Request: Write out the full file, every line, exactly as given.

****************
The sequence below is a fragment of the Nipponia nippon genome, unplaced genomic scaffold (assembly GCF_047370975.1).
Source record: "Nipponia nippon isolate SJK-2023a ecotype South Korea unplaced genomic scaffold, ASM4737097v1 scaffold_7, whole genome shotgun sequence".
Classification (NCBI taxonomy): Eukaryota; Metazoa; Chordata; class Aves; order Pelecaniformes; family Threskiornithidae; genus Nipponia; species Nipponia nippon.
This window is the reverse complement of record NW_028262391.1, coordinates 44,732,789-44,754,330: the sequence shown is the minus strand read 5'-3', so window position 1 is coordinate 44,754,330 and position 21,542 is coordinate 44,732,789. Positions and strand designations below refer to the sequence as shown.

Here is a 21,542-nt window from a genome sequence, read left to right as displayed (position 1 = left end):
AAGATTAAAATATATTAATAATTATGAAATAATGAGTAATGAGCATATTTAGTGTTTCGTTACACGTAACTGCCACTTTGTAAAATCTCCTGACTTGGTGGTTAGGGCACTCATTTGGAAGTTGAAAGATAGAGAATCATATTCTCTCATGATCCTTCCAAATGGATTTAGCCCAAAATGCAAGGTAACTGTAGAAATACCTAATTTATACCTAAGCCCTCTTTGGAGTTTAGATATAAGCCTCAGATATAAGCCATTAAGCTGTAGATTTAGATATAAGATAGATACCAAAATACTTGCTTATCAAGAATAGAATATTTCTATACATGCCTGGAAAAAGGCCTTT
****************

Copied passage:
The sequence below is a fragment of the Nipponia nippon genome, unplaced genomic scaffold (assembly GCF_047370975.1).
Source record: "Nipponia nippon isolate SJK-2023a ecotype South Korea unplaced genomic scaffold, ASM4737097v1 scaffold_7, whole genome shotgun sequence".
Classification (NCBI taxonomy): Eukaryota; Metazoa; Chordata; class Aves; order Pelecaniformes; family Threskiornithidae; genus Nipponia; species Nipponia nippon.
This window is the reverse complement of record NW_028262391.1, coordinates 44,732,789-44,754,330: the sequence shown is the minus strand read 5'-3', so window position 1 is coordinate 44,754,330 and position 21,542 is coordinate 44,732,789. Positions and strand designations below refer to the sequence as shown.

Here is a 21,542-nt window from a genome sequence, read left to right as displayed (position 1 = left end):
AAGATTAAAATATATTAATAATTATGAAATAATGAGTAATGAGCATATTTAGTGTTTCGTTACACGTAACTGCCACTTTGTAAAATCTCCTGACTTGGTGGTTAGGGCACTCATTTGGAAGTTGAAAGATAGAGAATCATATTCTCTCATGATCCTTCCAAATGGATTTAGCCCAAAATGCAAGGTAACTGTAGAAATACCTAATTTATACCTAAGCCCTCTTTGGAGTTTAGATATAAGCCTCAGATATAAGCCATTAAGCTGTAGATTTAGATATAAGATAGATACCAAAATACTTGCTTATCAAGAATAGAATATTTCTATACATGCCTGGAAAAAGGCCTTT